SUMMERTIME and the living is easy!

Cherry cake is a traditional-as-they-come kind of English cake, and yes the cherries sometimes sink to the bottom of the cake!

Cherry cake is perfect for all occasions. The appeal is many-fold.

Cherry cake easy to make and needs very little decorating, with its lovely bright cherries being visually attractive and enhancing the cake with juicy moistness.

It is perfect to bake on a quiet summer’s afternoon in the kitchen alone.

There are myriad recipes out there for cherry cakes, but this one I always fall back on for special occasions.

I often get into discussion on how to keep the cherries from sinking.

I find that adding ground almonds to the recipe helps suspend them and prevents the cherries from sinking to the bottom of the cake.

Whole cherries will also sink, whereas those halved or quartered will ‘’float your boat’’ better, with the cherries distributing evenly if you wash them thoroughly and dry them of their moist syrupy juices first.

Coating the cherries in a little flour before stirring into the cake batter will also help, and I always scatter a few extra on top for good luck before it goes into the oven.

I don’t know about you, but when I’m baking a cherry cake, the suspense while the cake is baking almost kills me.

Obviously when I wrote this column, the cherries did not sink. Hooray for floating cherries!

But at the end of the day this is a home-made cake: take the cake as it is and treat the layer of cherries at the bottom as a huge treat. It’s not a contest for the Keighley Show!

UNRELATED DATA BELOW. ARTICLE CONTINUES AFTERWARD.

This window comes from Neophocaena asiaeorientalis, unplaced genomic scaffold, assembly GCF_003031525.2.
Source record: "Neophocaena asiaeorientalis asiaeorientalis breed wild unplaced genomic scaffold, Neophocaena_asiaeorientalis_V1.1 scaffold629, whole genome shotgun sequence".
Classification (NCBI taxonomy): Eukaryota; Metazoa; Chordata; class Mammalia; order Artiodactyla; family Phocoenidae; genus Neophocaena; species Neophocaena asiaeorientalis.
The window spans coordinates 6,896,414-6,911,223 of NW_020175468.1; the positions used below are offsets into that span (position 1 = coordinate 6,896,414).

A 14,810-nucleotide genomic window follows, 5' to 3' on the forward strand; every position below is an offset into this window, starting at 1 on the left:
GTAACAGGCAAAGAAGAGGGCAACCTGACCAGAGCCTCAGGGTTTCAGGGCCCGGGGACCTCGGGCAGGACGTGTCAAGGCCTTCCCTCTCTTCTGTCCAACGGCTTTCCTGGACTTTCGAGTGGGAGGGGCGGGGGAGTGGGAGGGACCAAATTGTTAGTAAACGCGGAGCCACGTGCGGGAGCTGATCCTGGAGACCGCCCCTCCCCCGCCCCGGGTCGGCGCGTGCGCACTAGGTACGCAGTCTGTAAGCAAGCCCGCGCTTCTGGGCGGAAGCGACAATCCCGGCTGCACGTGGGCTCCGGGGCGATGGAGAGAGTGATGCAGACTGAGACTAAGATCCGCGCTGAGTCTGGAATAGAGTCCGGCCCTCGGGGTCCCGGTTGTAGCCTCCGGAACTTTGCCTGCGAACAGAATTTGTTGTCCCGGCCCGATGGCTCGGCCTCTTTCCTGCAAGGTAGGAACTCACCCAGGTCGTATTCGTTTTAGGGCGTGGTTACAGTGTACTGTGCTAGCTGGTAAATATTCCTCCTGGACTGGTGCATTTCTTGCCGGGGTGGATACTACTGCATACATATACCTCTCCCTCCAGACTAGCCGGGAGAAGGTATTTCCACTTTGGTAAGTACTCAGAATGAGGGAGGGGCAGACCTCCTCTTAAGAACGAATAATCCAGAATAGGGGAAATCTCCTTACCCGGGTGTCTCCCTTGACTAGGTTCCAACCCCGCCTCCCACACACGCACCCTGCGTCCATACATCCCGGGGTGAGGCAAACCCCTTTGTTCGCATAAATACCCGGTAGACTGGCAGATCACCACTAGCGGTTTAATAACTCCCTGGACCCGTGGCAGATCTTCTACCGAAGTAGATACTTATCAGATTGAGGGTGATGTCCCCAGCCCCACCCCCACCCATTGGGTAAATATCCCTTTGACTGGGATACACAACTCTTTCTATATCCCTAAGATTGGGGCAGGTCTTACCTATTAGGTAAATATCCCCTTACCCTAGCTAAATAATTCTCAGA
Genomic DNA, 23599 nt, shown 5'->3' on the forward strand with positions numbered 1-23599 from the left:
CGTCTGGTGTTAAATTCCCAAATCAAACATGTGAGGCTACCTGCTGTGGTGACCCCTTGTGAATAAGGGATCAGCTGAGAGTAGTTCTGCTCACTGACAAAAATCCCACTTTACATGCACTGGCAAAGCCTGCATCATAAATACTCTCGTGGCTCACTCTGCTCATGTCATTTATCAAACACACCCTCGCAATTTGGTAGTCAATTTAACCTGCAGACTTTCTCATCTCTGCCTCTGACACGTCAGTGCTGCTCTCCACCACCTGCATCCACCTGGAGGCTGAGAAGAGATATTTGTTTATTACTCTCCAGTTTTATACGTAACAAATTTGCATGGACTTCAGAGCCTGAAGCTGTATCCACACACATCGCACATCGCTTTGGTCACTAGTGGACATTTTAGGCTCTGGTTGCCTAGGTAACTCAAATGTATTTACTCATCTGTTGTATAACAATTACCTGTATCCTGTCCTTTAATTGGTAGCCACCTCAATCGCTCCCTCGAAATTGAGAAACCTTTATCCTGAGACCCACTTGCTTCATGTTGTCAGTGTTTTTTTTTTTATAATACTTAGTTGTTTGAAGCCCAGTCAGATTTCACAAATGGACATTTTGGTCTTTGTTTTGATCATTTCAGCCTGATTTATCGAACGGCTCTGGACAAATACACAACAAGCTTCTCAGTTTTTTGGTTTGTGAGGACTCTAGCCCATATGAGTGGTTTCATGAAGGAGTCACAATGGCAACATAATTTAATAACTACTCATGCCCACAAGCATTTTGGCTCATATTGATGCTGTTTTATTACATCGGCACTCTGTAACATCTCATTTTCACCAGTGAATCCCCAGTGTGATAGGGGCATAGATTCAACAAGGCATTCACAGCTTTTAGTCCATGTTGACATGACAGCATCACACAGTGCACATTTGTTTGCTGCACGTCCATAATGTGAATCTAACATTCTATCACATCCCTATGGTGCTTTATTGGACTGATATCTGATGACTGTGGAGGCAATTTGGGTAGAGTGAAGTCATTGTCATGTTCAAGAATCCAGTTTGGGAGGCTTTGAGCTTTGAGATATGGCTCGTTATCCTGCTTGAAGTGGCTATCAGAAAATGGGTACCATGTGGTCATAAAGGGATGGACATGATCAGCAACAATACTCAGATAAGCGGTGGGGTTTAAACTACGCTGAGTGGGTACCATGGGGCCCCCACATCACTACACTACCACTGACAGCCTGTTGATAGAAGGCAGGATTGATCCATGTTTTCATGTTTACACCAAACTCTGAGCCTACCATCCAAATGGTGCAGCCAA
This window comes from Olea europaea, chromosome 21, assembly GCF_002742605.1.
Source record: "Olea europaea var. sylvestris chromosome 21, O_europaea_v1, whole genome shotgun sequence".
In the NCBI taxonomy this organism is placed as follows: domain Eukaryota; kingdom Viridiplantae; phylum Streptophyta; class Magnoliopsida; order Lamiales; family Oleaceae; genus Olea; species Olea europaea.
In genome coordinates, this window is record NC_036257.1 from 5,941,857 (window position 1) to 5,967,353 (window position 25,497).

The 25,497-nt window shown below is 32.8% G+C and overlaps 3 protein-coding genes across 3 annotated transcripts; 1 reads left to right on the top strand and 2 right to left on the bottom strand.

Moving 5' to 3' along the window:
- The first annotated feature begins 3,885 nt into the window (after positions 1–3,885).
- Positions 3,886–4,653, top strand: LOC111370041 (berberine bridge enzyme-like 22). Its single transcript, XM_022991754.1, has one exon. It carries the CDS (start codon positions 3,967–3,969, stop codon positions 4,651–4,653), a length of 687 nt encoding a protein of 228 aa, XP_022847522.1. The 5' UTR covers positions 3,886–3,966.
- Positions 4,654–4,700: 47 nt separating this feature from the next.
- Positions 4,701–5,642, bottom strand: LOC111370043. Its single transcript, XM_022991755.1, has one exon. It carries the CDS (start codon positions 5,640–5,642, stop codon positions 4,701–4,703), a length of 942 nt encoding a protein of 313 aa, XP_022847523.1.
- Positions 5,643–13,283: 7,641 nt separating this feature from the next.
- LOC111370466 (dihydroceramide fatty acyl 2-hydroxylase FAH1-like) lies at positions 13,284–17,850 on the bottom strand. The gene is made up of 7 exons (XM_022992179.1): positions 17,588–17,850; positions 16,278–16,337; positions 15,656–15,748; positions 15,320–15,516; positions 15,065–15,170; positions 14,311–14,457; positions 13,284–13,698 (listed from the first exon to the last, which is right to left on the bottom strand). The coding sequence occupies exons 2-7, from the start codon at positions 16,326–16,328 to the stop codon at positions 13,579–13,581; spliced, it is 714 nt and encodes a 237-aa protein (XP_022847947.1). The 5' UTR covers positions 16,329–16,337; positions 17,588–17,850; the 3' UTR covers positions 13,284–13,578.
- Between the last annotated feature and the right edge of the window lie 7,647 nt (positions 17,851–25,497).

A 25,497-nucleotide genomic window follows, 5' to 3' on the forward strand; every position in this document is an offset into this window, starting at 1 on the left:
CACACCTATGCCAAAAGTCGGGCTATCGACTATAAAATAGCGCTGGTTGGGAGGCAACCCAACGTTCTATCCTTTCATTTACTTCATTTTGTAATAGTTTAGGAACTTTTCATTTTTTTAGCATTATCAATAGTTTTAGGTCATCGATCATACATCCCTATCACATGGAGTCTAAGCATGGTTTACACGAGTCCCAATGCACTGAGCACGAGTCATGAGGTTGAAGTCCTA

Candid fruit is also known as crystallized or glazed fruit, and have been around since the 14th century with the cherries being drenched in syrup which becomes saturated in sugar, prolonging its life.

On a final note, did you know Maraschino cherries have been bobbing around the Manhattan cocktail bars since the early 70s?

Some cherries in the pantry have lost their fruit: what we have now are cherries cooked in red food colouring and other things from the chemical warehouse that could survive a nuclear disaster.

On the other hand, glazed cherries are processed without a arsenic of chemicals.

So little cherry, you did look so full of promise, then the French grabbed onto it with its ‘’cerise glacee’’ accent - on wonder a cherry cake always looks smug!

Cherry and almond cake recipe


Cuts into 8 good size portions


200g/7oz glace cherries, washed, halved and coated lightly in flour

175g/6oz self-raising flour, sift

175g/6oz butter, softened

175g/6oz caster sugar

3 large eggs, whisked lightly

75g/3oz ground almonds

1 teaspoon almond extract or essence

1 tablespoons milk

2 tablespoons flaked almonds

For the icing

150g icing sugar

1 tablespoon cold water


1. Preheat the oven to 180c/Gas Mark 4.

2. Prepare the cherries by cutting them in half, then rinse under hot water to remove them of all the syrup. Pat dry with kitchen paper and coat with a little flour.

3. Beat the softened butter and sugar until light and creamy.

4. Gradually beat in the eggs one at a time adding a little flour if the mixture curdles.

5. Carefully fold in the flour, cherries, ground almonds, almond extract and milk until evenly distributed.

6. Spread the mixture into an 8-inch deep round cake tin, or similar container lightly buttered and parchment line.

7. Top with extra half cherries and scatter over the flaked almonds.

8. Bake for around 60 minutes until firm to touch, and the cake has just begun to shrink away from the sides of the tin.

9. Allow to cool in the tin for 10 minutes before transferring onto a cooling wire, to cool fully before peeling away the parchment paper.

10. To decorate, mix the icing sugar with a drop of water to make a very thick, pour-able icing.

11. Drizzle over the cake and allow to set before slicing up and enjoying your rewards with a nice cup of tea in the garden.